4

Recently bought a single story house that was built in 1925, it has a basement and an attic space. I've doing some updates in it, and have noticed some confusing things with the electrical wiring. There is a fuse box in the basement, but only has metal conduit coming out of it and going to the rest of the basement and I think most?! of the main floor.

I've been doing some work in my attic space, and the lightbulb that is wired up there is wired with functioning knob and tube, and there is old k&t all throughout the ceiling joists and attic walls, running to where the outlets and switches are on the main floor.

I am not an electrician, and have a few questions:

  1. Would an electrician only update a portion of k&t to modern conduit wiring and leave some functioning k&t behind??
  2. If so, how can k&t be wired into a system of conduit/modern wiring? Has anyone seen that done before?
  3. If updates were made to at least a portion of electrical, would there still be k&t throughout the attic or would that have been ripped out? How do I test if the existing k&t is functioning?
  4. How important is it to update a fuse box?

It's a confusing problem - thanks for the help in advance!

3
  • I would update ALL the wiring. My parents live in a house originally bought by my grandparents. I removed all the original wiring which was 2 core with a lead outer sheath. Some had been decommissioned earlier, but some was still live. Now it is all up to date. Actually had an inspection by the Electricity Company and they signed it off as excellent. Apparently best one they had seen in the area, and they were surprised.
    – Solar Mike
    Jun 15 at 15:15
  • It's very important to check the fuse box for hacks. I.e. the typical and very hazardous putting a coin in under a screw-in fuse when you don't have a spare fuse handy, which then basically makes the circuit unfused. If the fuses are all the size they should be and not bypassed in thet sort of manner, the fusebox should be "safe" in the sense of limiting current as it should. Replacing it it is a good idea, but not as important/urgent as (for instance) replacing an FPE Stablok circuit-breaker panel that's known not to actually limit current in some fault cases.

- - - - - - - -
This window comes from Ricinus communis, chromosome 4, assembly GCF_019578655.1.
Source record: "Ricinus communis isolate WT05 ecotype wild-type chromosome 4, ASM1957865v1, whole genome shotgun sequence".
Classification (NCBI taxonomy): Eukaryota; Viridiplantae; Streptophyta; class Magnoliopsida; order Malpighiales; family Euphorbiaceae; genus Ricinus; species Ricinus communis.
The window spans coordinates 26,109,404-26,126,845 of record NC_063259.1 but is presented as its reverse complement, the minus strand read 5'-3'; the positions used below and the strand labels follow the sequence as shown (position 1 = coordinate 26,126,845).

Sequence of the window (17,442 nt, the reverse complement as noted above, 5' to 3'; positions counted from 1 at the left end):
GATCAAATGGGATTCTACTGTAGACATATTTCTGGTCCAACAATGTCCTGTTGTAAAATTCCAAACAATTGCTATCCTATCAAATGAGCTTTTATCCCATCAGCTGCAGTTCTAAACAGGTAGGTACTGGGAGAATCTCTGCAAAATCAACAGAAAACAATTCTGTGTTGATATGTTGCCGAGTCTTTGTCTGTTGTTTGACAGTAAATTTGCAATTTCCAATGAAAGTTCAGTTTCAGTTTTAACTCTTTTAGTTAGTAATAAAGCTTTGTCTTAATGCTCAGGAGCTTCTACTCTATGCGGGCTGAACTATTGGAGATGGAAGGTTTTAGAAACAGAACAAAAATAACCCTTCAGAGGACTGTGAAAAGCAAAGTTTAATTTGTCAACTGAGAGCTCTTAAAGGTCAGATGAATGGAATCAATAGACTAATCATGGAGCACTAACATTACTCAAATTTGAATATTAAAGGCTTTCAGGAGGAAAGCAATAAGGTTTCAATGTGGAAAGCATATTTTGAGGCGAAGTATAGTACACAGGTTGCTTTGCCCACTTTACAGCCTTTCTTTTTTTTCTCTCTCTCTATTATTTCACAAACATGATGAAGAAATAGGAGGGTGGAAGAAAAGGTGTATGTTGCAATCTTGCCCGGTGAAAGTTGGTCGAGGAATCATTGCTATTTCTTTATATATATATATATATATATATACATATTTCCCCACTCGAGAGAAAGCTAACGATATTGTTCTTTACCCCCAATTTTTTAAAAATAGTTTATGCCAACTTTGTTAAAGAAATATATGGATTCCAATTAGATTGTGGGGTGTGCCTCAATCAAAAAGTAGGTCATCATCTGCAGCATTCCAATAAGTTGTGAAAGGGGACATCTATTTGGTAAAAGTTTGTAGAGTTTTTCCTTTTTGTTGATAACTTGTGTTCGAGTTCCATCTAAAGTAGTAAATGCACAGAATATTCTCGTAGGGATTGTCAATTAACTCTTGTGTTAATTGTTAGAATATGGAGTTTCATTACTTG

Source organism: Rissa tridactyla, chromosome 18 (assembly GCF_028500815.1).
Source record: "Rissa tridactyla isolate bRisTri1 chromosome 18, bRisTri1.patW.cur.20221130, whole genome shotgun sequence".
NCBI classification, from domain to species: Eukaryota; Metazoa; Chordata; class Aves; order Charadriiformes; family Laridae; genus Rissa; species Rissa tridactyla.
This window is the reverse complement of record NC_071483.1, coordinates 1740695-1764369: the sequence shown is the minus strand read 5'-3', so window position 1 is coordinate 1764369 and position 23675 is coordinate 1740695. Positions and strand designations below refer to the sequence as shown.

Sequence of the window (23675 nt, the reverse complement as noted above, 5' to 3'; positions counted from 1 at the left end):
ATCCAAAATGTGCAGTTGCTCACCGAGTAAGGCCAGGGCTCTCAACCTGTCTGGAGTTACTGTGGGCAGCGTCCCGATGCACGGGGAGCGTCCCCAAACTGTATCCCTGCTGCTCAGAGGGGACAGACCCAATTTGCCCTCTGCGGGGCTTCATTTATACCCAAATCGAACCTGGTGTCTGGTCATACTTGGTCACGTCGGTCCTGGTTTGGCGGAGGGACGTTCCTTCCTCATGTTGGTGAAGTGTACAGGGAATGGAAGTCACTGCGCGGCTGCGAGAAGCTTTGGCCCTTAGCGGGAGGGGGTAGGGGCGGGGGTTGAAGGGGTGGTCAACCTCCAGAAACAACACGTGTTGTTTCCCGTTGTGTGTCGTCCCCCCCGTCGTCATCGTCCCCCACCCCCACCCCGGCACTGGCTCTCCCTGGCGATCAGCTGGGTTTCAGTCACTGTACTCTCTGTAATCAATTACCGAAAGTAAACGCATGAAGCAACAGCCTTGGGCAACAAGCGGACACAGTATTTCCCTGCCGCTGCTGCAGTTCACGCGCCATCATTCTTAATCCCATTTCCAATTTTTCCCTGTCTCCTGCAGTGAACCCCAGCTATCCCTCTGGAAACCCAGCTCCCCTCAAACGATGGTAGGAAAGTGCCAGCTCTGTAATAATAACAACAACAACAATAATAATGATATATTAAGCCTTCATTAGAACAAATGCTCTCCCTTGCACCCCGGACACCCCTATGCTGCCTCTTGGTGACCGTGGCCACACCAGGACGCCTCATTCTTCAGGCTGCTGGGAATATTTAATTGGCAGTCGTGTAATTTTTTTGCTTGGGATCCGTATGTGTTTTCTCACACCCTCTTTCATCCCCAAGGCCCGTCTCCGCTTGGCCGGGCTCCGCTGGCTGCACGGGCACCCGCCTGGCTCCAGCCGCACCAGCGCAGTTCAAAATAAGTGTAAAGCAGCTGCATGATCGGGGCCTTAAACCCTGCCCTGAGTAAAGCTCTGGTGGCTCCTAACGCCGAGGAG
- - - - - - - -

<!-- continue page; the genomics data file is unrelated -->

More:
– Ecnerwal
    Jun 15 at 16:09
  • I answered your question, which is "is it possible that previous electricians did X" but I would also like to suggest that as you are now the owner of 1925 wiring, you ought to consider a renovation that includes fully replacing all wiring in the house. If that has never been done, it should be high on your list of priorities.
    – jay613
    Jun 15 at 18:24

1 Answer 1

4

I will answer some of your questions.

A house can be partially rewired. A common example is a typical two story house with an unfinished basement and an old fuse box or old panel. You can upgrade the panel, upgrade most of the downstairs wiring, renovate the kitchen and fully rewire that. You can upgrade the service into the house and maybe run some new wiring upstairs, perhaps say for air conditioning. But you don't have to rip open all the upstairs walls and ceilings at the same time to rewire there. You can leave those in place.

K&T can be left behind in various states There are many practices, not all of them wise. When K&T is replaced, the old K&T can be removed or left behind. Commonly, exposed decommissioned K&T will be removed so as not to spook future purchasers of the house. Commonly, decommissioned K&T that is not exposed will be left there. No need to destroy walls just to remove that. It is of course possible that live K&T would be left behind in walls even though it doesn't service any lights or outlets any more.

There are ways to interface most older wiring types with most newer ones. I don't know the details specifically about K&T but at a high level, you would replace what you can, and where some of it disappears into a wall where it remains in service, you'd insert the accessible end into a junction box (using techniques I don't know) and make connections there as with anything else.

2
  • 2
    Indeed, it's very common to have partial new wiring + partial K&T in service.
    – Ecnerwal
    Jun 15 at 16:10
  • Yeah, especially on lighting circuits, who cares? It's AFCI protected. Jun 15 at 23:13

Your Answer

By clicking “Post Your Answer”, you agree to our terms of service, privacy policy and cookie policy

Not the answer you're looking for? Browse other questions tagged or ask your own question.